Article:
'Love is louder."
That is one of the lessons the young people in the North End of Winnipeg have taught me time and time again in the last 17 years I have spent as a community helper and activist.
In fact, as a parting gift at one of the jobs where I connected with many of these young people, I was gifted with a necklace that had "LOVE/RESPECT" etched on either side. That necklace was a pivotal moment for me as I left a job, but made a firm commitment that I was not leaving these kids.
I am such a North End boy I feel lost even if I go to downtown, let alone out of the city! This is where I am comfortable, this is where I want to work, this is where I want to play. I want the people who live here to be successful and heard, I want the kids who are here to be healthy, I want the schools to love learning from each other, I want businesses, the media and yes, the entire world to see the North End I see.
The North End I see is strong, vibrant and rough around the edges. We work hard, we play hard. The children are loved and protected and in many spaces, we do create that village we once had -- where we are all responsible for raising the children. In the North End I see, we reach out to help where we can when we are concerned for kids instead of picking up the phone and calling CFS. The North End I see empowers children and young people to find and share their gifts in such a way to prevent tragedy. The North End I see is getting stronger and braver. When there is violence in our community, no longer do we hide, we now gather, often in the hundreds, to demonstrate our love for one another and our passion to have this violence end. Those rallies are awesome, but the real work is happening on the streets of the North End.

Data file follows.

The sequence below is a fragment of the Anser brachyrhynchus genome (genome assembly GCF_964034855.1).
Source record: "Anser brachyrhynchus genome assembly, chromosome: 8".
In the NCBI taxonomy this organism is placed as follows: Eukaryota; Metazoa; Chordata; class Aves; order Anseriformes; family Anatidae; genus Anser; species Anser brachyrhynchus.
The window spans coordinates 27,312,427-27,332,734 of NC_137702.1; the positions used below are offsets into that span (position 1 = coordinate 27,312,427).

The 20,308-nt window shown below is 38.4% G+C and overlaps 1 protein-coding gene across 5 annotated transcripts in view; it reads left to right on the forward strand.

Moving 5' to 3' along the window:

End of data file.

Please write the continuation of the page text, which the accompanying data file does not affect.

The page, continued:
It's the kid you didn't read about in the newspaper who after attending a Bell Tower peace rally, stops using racial slurs and encourages his friends to do the same. It's that 11-year-old helper making posters for free so she can help out in some way. Its the generosity of individuals, neighbours, kookums, aunties and friends who come together time and time again, at least two times each week, to celebrate what is good in our 'hood. And it's getting louder and more courageous. There are initiatives to build the capacity of families dealing with CFS, empower younger kids to learn about voting, learn about culture, ceremonies and languages and even become more media-savvy. This is the resilience that doesn't always make the headlines, but I am honoured it is the North End I see. Every day I am honoured to walk upon these streets.
While I was out travelling around to all these crazy places in the last couple months (Toronto, Humboldt, Baudette, The Pas, Calgary, Punnichy & more) I really missed the North End. But I carried these stories of hope and resilience, of turning tragedy into action and I hope to represent you, my North End family with the integrity and the bluntness that makes our community what it is -- real, honest and adaptable.
Let's keep rising.
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